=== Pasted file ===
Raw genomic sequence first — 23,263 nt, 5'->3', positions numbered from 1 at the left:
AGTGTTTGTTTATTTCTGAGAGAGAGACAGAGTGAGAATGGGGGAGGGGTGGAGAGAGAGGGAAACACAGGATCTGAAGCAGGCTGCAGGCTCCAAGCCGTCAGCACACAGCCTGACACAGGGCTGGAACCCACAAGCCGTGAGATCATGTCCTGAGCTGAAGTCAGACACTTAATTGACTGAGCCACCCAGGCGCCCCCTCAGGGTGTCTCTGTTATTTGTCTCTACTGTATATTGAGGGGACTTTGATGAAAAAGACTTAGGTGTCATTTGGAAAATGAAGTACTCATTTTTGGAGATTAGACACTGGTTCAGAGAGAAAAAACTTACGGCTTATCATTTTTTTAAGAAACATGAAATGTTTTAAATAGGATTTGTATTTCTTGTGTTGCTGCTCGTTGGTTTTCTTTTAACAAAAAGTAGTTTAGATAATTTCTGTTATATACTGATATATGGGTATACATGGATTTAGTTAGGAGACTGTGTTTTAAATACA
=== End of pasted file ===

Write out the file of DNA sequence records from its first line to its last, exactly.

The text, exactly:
Raw genomic sequence first — 23,263 nt, 5'->3', positions numbered from 1 at the left:
AGTGTTTGTTTATTTCTGAGAGAGAGACAGAGTGAGAATGGGGGAGGGGTGGAGAGAGAGGGAAACACAGGATCTGAAGCAGGCTGCAGGCTCCAAGCCGTCAGCACACAGCCTGACACAGGGCTGGAACCCACAAGCCGTGAGATCATGTCCTGAGCTGAAGTCAGACACTTAATTGACTGAGCCACCCAGGCGCCCCCTCAGGGTGTCTCTGTTATTTGTCTCTACTGTATATTGAGGGGACTTTGATGAAAAAGACTTAGGTGTCATTTGGAAAATGAAGTACTCATTTTTGGAGATTAGACACTGGTTCAGAGAGAAAAAACTTACGGCTTATCATTTTTTTAAGAAACATGAAATGTTTTAAATAGGATTTGTATTTCTTGTGTTGCTGCTCGTTGGTTTTCTTTTAACAAAAAGTAGTTTAGATAATTTCTGTTATATACTGATATATGGGTATACATGGATTTAGTTAGGAGACTGTGTTTTAAATACA